Apologies for the lateness of the Sunday Poem today.    Irish Alice and I Went Out last night and not only was it very late when we got back, but I made the fatal mistake of feeding her Port at two o’clock in the morning.  In the early days of our acquaintance, the misguided application of late night Ports, Rhubarb and Custards or brandies would result in torrential, albeit well-informed, lectures on the history of Irish politics.  I have put a stop to this.  Nowadays, I get the minutiae of her friends and neighbours back in Tipperary, whom I now feel I know as intimately as I know myself.  She has just left; two strong cups of tea, three Marlboro Reds and a torrent of colourful language have restored her factory settings.

Enough of this, let’s talk about poetry.  Anthony Thwaite is a writer who has been deeply involved in English literary life; in addition to 15 volumes of his own poetry, he has been a publisher and literary editor of magazines such as The Listener and the New Statesman, and is an executor of the estate of Philip Larkin.  His work is broad and expansive and extends from homage to Larkin to more lyrical and romantic work.  He has an honorary D.Litt from the University of Hull, and was made an OBE in 1990. He has lectured at universities worldwide, including Japan and Libya (where he spent his military service), and he is the co-editor of The Penguin Book of Japanese Verse.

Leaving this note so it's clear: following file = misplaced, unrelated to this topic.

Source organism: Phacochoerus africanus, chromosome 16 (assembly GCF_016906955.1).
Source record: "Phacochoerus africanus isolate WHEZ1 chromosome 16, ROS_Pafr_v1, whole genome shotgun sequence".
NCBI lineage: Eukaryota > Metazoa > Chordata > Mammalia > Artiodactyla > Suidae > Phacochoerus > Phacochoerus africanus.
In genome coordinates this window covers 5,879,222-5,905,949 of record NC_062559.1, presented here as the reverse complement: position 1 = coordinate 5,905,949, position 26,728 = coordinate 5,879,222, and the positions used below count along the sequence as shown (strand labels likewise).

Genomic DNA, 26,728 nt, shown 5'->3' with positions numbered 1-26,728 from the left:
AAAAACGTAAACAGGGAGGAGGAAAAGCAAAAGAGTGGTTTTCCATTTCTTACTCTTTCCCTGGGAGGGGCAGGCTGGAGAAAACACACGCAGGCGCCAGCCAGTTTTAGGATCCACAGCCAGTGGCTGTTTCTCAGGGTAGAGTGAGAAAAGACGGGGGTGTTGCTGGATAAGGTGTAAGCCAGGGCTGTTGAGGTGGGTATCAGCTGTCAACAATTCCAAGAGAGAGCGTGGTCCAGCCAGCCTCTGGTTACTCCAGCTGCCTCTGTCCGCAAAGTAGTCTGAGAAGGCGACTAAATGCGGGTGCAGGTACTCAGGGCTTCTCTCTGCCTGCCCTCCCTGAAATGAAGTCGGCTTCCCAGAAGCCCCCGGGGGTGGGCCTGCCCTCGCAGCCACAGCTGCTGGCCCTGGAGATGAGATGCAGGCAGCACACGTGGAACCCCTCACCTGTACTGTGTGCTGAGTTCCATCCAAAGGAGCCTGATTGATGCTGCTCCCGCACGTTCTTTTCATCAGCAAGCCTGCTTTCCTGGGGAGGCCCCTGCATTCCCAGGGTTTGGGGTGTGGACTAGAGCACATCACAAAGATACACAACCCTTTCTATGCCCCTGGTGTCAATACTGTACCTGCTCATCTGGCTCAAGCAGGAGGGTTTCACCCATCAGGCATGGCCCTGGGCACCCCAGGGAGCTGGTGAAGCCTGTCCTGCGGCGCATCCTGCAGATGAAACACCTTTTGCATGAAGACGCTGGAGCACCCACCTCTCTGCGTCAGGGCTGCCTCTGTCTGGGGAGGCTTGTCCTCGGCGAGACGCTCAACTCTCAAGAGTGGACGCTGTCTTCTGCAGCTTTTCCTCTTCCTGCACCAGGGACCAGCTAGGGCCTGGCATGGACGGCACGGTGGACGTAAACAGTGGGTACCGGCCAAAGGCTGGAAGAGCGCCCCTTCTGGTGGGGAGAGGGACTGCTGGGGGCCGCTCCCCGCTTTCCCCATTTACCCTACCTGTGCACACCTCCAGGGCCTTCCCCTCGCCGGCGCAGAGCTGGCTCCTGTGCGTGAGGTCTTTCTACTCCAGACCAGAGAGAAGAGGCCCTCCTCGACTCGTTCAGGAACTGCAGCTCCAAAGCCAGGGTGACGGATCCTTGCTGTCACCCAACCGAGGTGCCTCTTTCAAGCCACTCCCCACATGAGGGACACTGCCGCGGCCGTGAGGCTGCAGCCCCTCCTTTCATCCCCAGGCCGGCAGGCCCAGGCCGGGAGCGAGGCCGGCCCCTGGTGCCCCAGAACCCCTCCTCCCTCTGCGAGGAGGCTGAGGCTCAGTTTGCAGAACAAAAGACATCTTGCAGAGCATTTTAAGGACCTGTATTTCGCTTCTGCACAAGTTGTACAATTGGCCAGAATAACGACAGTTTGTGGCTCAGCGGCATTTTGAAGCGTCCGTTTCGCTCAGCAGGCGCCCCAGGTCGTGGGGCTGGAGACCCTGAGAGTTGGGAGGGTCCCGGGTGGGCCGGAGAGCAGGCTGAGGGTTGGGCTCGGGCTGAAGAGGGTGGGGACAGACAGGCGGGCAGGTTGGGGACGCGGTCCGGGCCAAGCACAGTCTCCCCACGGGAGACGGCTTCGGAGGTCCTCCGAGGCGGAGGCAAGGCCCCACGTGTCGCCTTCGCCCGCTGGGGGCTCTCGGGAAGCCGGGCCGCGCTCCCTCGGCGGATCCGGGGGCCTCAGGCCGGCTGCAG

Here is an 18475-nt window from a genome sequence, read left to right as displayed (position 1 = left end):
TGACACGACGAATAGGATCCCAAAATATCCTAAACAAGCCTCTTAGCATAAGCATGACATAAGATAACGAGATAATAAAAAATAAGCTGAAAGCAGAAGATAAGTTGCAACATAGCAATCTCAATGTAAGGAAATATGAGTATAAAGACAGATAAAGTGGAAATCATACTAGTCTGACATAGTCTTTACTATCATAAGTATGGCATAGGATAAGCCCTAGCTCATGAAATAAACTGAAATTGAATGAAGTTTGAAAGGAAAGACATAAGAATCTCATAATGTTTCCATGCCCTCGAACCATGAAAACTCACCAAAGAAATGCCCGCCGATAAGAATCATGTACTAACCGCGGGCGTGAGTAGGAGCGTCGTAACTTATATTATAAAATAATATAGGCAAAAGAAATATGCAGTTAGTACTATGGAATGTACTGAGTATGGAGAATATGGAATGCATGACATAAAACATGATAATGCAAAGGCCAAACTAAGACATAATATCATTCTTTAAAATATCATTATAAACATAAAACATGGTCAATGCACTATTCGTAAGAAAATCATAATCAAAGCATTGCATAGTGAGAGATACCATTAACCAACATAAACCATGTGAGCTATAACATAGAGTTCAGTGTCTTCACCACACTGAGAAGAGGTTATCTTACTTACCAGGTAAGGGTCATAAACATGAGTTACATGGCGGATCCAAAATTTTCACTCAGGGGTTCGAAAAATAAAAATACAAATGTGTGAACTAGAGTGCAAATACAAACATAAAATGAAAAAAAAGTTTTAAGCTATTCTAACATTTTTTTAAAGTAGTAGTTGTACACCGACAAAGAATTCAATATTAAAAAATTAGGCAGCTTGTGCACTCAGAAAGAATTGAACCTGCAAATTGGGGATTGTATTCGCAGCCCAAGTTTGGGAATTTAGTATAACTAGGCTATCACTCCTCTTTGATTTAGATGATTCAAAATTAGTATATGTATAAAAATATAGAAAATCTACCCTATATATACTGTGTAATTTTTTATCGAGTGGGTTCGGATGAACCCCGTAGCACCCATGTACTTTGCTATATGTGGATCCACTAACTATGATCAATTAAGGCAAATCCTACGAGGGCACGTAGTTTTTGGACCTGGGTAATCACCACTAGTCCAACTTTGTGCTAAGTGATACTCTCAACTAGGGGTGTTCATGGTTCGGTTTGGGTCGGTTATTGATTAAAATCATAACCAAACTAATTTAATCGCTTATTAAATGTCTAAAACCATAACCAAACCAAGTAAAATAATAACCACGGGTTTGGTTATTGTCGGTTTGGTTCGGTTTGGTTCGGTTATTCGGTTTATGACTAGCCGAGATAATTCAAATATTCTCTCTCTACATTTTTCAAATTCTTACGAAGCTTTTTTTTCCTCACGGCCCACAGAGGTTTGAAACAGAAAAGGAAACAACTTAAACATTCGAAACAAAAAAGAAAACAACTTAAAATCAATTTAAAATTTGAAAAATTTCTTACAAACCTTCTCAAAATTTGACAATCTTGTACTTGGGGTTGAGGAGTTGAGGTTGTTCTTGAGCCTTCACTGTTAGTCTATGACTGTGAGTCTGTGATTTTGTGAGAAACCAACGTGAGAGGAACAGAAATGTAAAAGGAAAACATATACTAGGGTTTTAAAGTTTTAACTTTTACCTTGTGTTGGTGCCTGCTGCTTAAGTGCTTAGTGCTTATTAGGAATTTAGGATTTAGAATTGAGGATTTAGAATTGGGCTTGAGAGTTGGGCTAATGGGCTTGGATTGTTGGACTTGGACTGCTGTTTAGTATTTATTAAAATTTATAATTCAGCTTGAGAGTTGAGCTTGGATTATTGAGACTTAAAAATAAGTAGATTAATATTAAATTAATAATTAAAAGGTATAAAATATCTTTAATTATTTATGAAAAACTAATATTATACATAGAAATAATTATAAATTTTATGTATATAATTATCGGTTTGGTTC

I came across this poem last week, curled up late at night in front of the fire, in a browned and brittle Penguin anthology, recently extracted from the Age Concern Bookshop in Harborough.  Something about this poem sets all one’s senses tingling.  I could hear and feel  the voices in the pub, the smell, the textures, that strange solitude of being in a pub alone, other humans but no connection.  Very moving.

Mr Cooper – by Anthony Thwaite (1930 – )

Two nights in Manchester: nothing much to do,
One of them I spent partly in a pub,
Alone, quiet, listening to people who
Didn’t know me.  So I told the bloody sub-
Manager what he could do with it . . . Mr Payne
Covers this district – you’ll have met before?

Caught short, I  looked for the necessary door
And moved towards it; could hear, outside, the rain.

The usual place, with every surface smooth